Thursday, November 10, 2005

Responding to BYU's conspiracy theorist

Here's my thoughts on the problem with BYU's Steven Jones and his publication of '9-11/inside job' conspiracy theories. This is taken from an email to BYU's president. I don't address the problems with Dr. Jones's arguments (which are not my expertise), and only briefly mention the problem with conspiracy theories in general (more about that in a later post).

President Samuelson,
As an alumnus of BYU, and a member of the church, I have some serious concerns about the publications of Dr. Steven E. Jones on the causes of the WTC collapse. (,1249,635160132,00.html)

-I am unaware if this publication was produced as a hobby, or if Dr. Jones was paid by the university for the time spent writing this garbage. Tithing money is spent under your supervision. I feel that the expenditure of church funds on this subject is quite misplaced, especially after the admonitions we received as students to treat the Church's contribution as an investment. If the Church invested in Dr. Jones’s publication, they got junk bonds.
-If Dr. Jones believes that the American government is responsible for the 9-11 atrocity (his 'inside job' claims), that’s his right and should be respected. That he would publish it and post it on the BYU server ( is a black eye for a university that is trying to develop respect for its research. Respected scientists have come out saying that the buildings were brought down by the planes (and not bombs), and for a BYU professor to make claims against that is embarrassing.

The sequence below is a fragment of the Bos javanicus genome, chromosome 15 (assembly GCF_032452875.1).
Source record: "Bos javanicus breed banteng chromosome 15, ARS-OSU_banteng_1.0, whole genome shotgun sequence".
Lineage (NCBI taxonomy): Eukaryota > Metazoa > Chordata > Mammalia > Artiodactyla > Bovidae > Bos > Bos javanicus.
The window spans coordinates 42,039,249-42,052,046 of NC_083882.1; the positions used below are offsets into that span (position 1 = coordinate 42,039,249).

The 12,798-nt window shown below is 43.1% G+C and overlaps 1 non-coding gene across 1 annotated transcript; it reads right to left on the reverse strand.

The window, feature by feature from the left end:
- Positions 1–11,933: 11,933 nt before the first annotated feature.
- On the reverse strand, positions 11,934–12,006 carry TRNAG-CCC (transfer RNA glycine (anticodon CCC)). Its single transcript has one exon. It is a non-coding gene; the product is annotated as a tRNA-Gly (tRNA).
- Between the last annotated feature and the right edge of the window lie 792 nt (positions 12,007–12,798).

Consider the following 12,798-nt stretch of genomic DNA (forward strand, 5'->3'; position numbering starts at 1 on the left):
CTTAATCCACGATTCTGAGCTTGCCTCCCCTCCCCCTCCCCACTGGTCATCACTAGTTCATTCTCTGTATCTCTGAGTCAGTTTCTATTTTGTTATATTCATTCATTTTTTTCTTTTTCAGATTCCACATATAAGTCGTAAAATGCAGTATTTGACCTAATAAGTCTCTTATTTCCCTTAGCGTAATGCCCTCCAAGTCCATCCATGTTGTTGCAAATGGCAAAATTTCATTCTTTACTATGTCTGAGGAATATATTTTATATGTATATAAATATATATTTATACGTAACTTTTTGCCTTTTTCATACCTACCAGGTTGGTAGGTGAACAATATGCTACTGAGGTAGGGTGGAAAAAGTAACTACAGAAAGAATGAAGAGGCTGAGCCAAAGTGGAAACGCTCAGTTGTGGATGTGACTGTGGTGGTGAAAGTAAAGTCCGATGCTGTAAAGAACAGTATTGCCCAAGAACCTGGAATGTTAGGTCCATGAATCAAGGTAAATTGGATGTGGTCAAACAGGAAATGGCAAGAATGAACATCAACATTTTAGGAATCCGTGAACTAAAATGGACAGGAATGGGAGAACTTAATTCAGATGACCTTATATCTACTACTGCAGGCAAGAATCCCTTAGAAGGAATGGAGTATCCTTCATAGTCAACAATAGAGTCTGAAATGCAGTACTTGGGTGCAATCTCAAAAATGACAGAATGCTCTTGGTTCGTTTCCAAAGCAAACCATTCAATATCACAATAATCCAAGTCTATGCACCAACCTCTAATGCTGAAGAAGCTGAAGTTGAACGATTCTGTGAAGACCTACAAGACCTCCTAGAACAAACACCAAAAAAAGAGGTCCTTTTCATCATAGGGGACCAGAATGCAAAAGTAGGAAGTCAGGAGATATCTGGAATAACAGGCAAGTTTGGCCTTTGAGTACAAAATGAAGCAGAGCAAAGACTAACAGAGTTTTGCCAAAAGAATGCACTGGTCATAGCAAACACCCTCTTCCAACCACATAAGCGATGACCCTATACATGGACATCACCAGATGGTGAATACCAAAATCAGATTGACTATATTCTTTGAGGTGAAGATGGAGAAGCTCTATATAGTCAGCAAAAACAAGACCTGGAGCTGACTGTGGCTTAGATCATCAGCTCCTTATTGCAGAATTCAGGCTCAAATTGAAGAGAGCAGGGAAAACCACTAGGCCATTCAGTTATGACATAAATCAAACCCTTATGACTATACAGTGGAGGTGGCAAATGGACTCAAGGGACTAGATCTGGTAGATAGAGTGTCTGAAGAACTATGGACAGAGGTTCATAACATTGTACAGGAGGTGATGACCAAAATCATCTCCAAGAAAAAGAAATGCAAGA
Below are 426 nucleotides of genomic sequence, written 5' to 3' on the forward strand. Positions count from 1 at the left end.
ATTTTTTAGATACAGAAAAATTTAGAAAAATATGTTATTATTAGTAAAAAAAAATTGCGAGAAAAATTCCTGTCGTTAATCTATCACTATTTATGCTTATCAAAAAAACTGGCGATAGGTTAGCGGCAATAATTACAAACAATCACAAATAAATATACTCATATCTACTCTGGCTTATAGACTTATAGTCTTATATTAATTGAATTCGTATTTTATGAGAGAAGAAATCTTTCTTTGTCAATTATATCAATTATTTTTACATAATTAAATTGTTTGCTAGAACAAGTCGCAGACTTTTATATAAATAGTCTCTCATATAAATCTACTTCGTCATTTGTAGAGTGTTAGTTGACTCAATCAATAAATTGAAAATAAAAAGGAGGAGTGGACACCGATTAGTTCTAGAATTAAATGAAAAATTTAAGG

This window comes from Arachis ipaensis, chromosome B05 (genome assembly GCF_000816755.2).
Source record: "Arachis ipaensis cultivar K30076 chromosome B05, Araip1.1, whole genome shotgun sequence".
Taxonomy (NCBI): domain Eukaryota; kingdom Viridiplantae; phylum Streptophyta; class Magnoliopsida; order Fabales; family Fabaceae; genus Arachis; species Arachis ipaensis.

-In an era of unprecedented anti-Americanism both at home and abroad, the publication of conspiracy theories implicating our government in the mass-murder of its own citizens adds fuel to the fire. Conspiracy theories take a lot of work to disprove, and even after a thorough debunking, they live on. Because of Dr. Jones's publication, even after someone goes to the trouble of once again disproving the claims of an 'inside job,' extremist websites and anti-American agitators will point to the original publication when they call our national leaders "murderers," "Hitler," and "war-criminal." BYU's name should not be involved with such deceit and hate.

I'm reminded of an anti-rumor Mormonad from the "New-Era magazine;" the warning 'Don't pass it on' is equally valid with conspiracy theories. The publication and propagation of these theories spreads filth (lies) and stains the hands of those who are complicit in their dissemination.
Please don't let our university be associated with this embarrassing publication. At the least, the University should issue a statement distancing itself from the views held by Dr. Jones. If tithing money was used to fund the production of his work, disciplinary actions should be taken against those involved.

Thank you for your attention,
Matthew Merrell, ‘05


At 9:38 PM, Blogger Alexander said...

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At 9:44 PM, Blogger bloggrez said...

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At 9:56 PM, Blogger Bear said...

Arrgg! Two spams on the same post. I hate these guys!


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